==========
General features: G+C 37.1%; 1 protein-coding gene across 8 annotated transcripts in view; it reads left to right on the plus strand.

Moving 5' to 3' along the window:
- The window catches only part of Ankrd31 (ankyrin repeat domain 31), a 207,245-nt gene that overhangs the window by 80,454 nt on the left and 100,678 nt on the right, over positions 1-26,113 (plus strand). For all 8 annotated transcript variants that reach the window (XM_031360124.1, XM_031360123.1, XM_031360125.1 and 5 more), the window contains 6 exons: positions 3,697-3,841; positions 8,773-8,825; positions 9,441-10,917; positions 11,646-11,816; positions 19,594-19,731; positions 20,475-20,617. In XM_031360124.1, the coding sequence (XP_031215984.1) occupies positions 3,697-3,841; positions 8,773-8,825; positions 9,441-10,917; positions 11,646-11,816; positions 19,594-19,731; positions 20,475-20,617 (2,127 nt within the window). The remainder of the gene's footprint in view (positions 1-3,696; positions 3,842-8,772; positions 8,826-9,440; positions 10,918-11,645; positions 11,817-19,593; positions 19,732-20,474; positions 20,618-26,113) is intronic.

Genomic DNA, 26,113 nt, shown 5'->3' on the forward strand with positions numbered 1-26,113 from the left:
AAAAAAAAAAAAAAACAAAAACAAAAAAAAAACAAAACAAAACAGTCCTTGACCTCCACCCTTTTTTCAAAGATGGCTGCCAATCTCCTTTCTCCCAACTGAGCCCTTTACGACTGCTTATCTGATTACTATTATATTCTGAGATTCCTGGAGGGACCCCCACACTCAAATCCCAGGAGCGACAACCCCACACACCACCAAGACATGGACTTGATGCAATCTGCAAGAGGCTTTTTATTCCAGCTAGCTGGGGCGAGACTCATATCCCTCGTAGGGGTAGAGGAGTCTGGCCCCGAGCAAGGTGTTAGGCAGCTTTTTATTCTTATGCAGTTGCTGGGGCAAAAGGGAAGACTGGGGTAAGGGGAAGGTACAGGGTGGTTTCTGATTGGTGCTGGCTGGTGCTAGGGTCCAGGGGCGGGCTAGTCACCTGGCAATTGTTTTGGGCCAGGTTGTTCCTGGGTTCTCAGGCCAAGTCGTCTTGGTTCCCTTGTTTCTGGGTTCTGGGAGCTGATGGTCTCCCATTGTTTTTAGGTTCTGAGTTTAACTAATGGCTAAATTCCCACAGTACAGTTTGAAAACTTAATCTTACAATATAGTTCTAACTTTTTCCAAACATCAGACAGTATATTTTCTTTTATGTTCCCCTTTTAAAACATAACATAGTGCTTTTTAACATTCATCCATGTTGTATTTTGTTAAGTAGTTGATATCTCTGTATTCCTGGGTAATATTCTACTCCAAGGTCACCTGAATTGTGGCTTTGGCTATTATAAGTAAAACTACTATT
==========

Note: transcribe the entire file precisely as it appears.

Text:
General features: G+C 37.1%; 1 protein-coding gene across 8 annotated transcripts in view; it reads left to right on the plus strand.

Moving 5' to 3' along the window:
- The window catches only part of Ankrd31 (ankyrin repeat domain 31), a 207,245-nt gene that overhangs the window by 80,454 nt on the left and 100,678 nt on the right, over positions 1-26,113 (plus strand). For all 8 annotated transcript variants that reach the window (XM_031360124.1, XM_031360123.1, XM_031360125.1 and 5 more), the window contains 6 exons: positions 3,697-3,841; positions 8,773-8,825; positions 9,441-10,917; positions 11,646-11,816; positions 19,594-19,731; positions 20,475-20,617. In XM_031360124.1, the coding sequence (XP_031215984.1) occupies positions 3,697-3,841; positions 8,773-8,825; positions 9,441-10,917; positions 11,646-11,816; positions 19,594-19,731; positions 20,475-20,617 (2,127 nt within the window). The remainder of the gene's footprint in view (positions 1-3,696; positions 3,842-8,772; positions 8,826-9,440; positions 10,918-11,645; positions 11,817-19,593; positions 19,732-20,474; positions 20,618-26,113) is intronic.

Genomic DNA, 26,113 nt, shown 5'->3' on the forward strand with positions numbered 1-26,113 from the left:
AAAAAAAAAAAAAAACAAAAACAAAAAAAAAACAAAACAAAACAGTCCTTGACCTCCACCCTTTTTTCAAAGATGGCTGCCAATCTCCTTTCTCCCAACTGAGCCCTTTACGACTGCTTATCTGATTACTATTATATTCTGAGATTCCTGGAGGGACCCCCACACTCAAATCCCAGGAGCGACAACCCCACACACCACCAAGACATGGACTTGATGCAATCTGCAAGAGGCTTTTTATTCCAGCTAGCTGGGGCGAGACTCATATCCCTCGTAGGGGTAGAGGAGTCTGGCCCCGAGCAAGGTGTTAGGCAGCTTTTTATTCTTATGCAGTTGCTGGGGCAAAAGGGAAGACTGGGGTAAGGGGAAGGTACAGGGTGGTTTCTGATTGGTGCTGGCTGGTGCTAGGGTCCAGGGGCGGGCTAGTCACCTGGCAATTGTTTTGGGCCAGGTTGTTCCTGGGTTCTCAGGCCAAGTCGTCTTGGTTCCCTTGTTTCTGGGTTCTGGGAGCTGATGGTCTCCCATTGTTTTTAGGTTCTGAGTTTAACTAATGGCTAAATTCCCACAGTACAGTTTGAAAACTTAATCTTACAATATAGTTCTAACTTTTTCCAAACATCAGACAGTATATTTTCTTTTATGTTCCCCTTTTAAAACATAACATAGTGCTTTTTAACATTCATCCATGTTGTATTTTGTTAAGTAGTTGATATCTCTGTATTCCTGGGTAATATTCTACTCCAAGGTCACCTGAATTGTGGCTTTGGCTATTATAAGTAAAACTACTATT